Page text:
Miami is a pretty place. Pretty in all senses, really.
So it makes sense that FOX’s Rosewood takes advantage of that, starting with the opening scene. The whole gang is there: the ocean, the trees that line the ocean, the surprisingly manicured running trail that cuts through the trees that line the ocean, and of course, Dr. Beaumont Rosewood Jr’s abs. Miami is a very pretty place.
That scenery is cut short though as Dr. Rosewood’s (Rosie to his friends) attention is drawn to the sky — helicopters above signal that crime is afoot, and that’s how we’re launched into the series.
Dr. Rosie, played by Morris Chestnut, is not called into the crime scene as the police’s pathologist because he’s not your regular pathologist — he’s a private pathologist. Actually, by his own assessment, he’s the “Beethoven of private pathology.”
From afar, he suspects that the murder at hand may not be as it seems. He charms his way past the police’s caution tape, looks at the victim’s yellowed eyes and crusty lips and deduces that the murder was in fact a suicide, probably as a result of a terminal illness — specifically pancreatic cancer. Then Dr. Rosie pivots, bringing the crime scene’s attention to his giant billboard advertising his services.
Somewhere in the universe, even Dr. Gregory House sat up from his couch, stared at the television and said, “Wow. Seems a little arrogant and hasty.”
In the following scenes, we’re introduced to Rosie’s sister, Pippy (played by Gabrielle Dennis) and his mother, Donna (played by Lorraine Toussaint). Donna brings us this week’s case — a reexamination of a Nora Grayson’s autopsy. Nora used to be a student of Donna’s, and it’s in the brief moments that we see Lorraine Toussaint on screen that we are reminded just how wonderful of an actress she is. The issue is that Donna is, at first impression, just another concerned television mother. Watching Toussaint tackle this role is like dropping Usain Bolt in the middle of an elementary school field day.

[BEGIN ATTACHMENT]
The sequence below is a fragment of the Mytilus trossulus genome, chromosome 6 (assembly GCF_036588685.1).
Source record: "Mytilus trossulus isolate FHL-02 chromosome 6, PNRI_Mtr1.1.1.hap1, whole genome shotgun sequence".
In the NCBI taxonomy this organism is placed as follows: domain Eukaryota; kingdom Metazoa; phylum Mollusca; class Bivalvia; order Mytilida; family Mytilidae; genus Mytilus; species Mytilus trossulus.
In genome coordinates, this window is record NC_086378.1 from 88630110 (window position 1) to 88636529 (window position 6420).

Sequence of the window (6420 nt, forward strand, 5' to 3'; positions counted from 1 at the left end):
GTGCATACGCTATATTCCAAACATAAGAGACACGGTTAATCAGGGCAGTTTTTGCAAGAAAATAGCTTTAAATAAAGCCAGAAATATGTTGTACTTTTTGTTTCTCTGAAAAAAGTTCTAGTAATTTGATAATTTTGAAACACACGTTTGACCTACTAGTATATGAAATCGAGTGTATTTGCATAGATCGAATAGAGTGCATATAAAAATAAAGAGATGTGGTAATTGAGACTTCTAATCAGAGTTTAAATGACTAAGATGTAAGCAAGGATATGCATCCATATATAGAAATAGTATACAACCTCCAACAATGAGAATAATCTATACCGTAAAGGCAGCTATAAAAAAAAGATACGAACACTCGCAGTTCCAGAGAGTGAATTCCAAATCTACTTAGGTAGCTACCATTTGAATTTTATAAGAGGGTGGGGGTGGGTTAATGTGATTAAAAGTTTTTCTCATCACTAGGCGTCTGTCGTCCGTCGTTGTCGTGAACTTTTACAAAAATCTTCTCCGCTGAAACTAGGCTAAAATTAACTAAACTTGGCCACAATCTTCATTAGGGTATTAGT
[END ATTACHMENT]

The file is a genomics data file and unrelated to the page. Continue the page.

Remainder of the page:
But that’s how the show functions. The pilot is rooted in a laundry list of classic television tropes. Rosewood is a procedural drama set in the capital of all procedural dramas, led by an arrogant, yet irresistible man who is backed up by a supportive mother and a determined, sometimes vulnerable female sidekick named Detective Annalise Villa, played by Jaina Lee Ortiz.
Throughout the hour, Detective Villa and Dr. Rosie take turns passing off leads and suspects, revealing that Nora Grayson wasn’t the perfect student that people knew her to be.
The duo finally come together on a boat party with a man who keeps referring to himself as “305.” Obviously that’s the Miami area code, but something in my heart keeps telling me that there’s some Pitbull copyright infringement in there somewhere. Per the usual formula, the case is solved and Mama Donna is pretty psyched that the memory of her student can finally be put to rest.
Leading up to that conclusion though, Detective Villa and Dr. Rosie exchange more than evidence and autopsy notes — Annalise reveals that her husband died from a pulmonary embolism. In a not-so-surprising parallel, Dr. Rosie reveals that he was born three months premature and has his own set of health issues, including two strokes. These details are the overarching story lines that are supposed to draw viewers in and invest in these characters, but there’s an issue.
The trickiest part of Rosewood is not the procedural format of the show — procedurals have thrived since the dawn of time, or at least the dawn of television dramas. Rosewood’s trouble comes from the fact that the pilot doesn’t give viewers a clear picture of what the show wants to be. The episode teeters about, leaning one minute toward the humor of Psych, the next toward the gravity of Dexter, and then finishing the cycle by emulating the sexy, action-packed Miami Vice, while never quite getting to the point of being as good as any of the three.
Case in point: Annalise and Rosie share a final personal moment at the end of the episode, but then Dr. Rosewood echoes his humble brag from earlier in the hour, directing Annalise’s attention to another of his many billboards.
Though very pretty, Miami skylines and Chestnut’s abs only have so much currency. Rosewood faces the same issue as its main character — it showed up with a problem from moment go and with a very limited timeline to remedy it, and the clock’s already ticking.
Rosewood airs Wednesdays at 8 p.m. ET on Fox.